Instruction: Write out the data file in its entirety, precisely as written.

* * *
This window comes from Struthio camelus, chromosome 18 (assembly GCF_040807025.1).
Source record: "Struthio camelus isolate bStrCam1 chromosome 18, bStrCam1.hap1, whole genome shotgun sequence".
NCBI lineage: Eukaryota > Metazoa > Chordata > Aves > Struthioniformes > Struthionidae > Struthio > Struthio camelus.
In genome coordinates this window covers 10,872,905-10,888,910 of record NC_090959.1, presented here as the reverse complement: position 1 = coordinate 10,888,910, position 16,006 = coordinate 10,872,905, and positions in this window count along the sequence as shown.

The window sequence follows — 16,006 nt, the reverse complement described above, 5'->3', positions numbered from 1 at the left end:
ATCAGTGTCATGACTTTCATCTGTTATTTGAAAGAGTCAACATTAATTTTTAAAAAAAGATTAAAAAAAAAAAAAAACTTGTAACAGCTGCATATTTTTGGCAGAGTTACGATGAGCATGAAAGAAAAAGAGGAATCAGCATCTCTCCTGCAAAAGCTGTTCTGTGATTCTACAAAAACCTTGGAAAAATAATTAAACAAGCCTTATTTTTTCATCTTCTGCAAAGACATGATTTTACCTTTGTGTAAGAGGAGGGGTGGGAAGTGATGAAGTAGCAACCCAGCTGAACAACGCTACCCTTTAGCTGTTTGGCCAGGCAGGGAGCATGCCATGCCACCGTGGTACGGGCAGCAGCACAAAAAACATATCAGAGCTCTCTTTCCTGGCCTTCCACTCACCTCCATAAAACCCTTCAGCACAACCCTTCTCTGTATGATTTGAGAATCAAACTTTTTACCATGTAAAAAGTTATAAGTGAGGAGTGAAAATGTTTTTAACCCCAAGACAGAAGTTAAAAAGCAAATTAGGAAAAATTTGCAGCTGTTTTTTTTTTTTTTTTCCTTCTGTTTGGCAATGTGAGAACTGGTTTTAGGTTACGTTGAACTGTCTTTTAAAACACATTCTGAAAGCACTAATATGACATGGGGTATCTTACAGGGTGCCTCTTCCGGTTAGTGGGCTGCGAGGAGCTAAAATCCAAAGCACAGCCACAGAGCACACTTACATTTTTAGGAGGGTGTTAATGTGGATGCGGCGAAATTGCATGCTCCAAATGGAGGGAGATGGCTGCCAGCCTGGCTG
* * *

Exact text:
This window comes from Struthio camelus, chromosome 18 (assembly GCF_040807025.1).
Source record: "Struthio camelus isolate bStrCam1 chromosome 18, bStrCam1.hap1, whole genome shotgun sequence".
NCBI lineage: Eukaryota > Metazoa > Chordata > Aves > Struthioniformes > Struthionidae > Struthio > Struthio camelus.
In genome coordinates this window covers 10,872,905-10,888,910 of record NC_090959.1, presented here as the reverse complement: position 1 = coordinate 10,888,910, position 16,006 = coordinate 10,872,905, and positions in this window count along the sequence as shown.

The window sequence follows — 16,006 nt, the reverse complement described above, 5'->3', positions numbered from 1 at the left end:
ATCAGTGTCATGACTTTCATCTGTTATTTGAAAGAGTCAACATTAATTTTTAAAAAAAGATTAAAAAAAAAAAAAAACTTGTAACAGCTGCATATTTTTGGCAGAGTTACGATGAGCATGAAAGAAAAAGAGGAATCAGCATCTCTCCTGCAAAAGCTGTTCTGTGATTCTACAAAAACCTTGGAAAAATAATTAAACAAGCCTTATTTTTTCATCTTCTGCAAAGACATGATTTTACCTTTGTGTAAGAGGAGGGGTGGGAAGTGATGAAGTAGCAACCCAGCTGAACAACGCTACCCTTTAGCTGTTTGGCCAGGCAGGGAGCATGCCATGCCACCGTGGTACGGGCAGCAGCACAAAAAACATATCAGAGCTCTCTTTCCTGGCCTTCCACTCACCTCCATAAAACCCTTCAGCACAACCCTTCTCTGTATGATTTGAGAATCAAACTTTTTACCATGTAAAAAGTTATAAGTGAGGAGTGAAAATGTTTTTAACCCCAAGACAGAAGTTAAAAAGCAAATTAGGAAAAATTTGCAGCTGTTTTTTTTTTTTTTTTCCTTCTGTTTGGCAATGTGAGAACTGGTTTTAGGTTACGTTGAACTGTCTTTTAAAACACATTCTGAAAGCACTAATATGACATGGGGTATCTTACAGGGTGCCTCTTCCGGTTAGTGGGCTGCGAGGAGCTAAAATCCAAAGCACAGCCACAGAGCACACTTACATTTTTAGGAGGGTGTTAATGTGGATGCGGCGAAATTGCATGCTCCAAATGGAGGGAGATGGCTGCCAGCCTGGCTG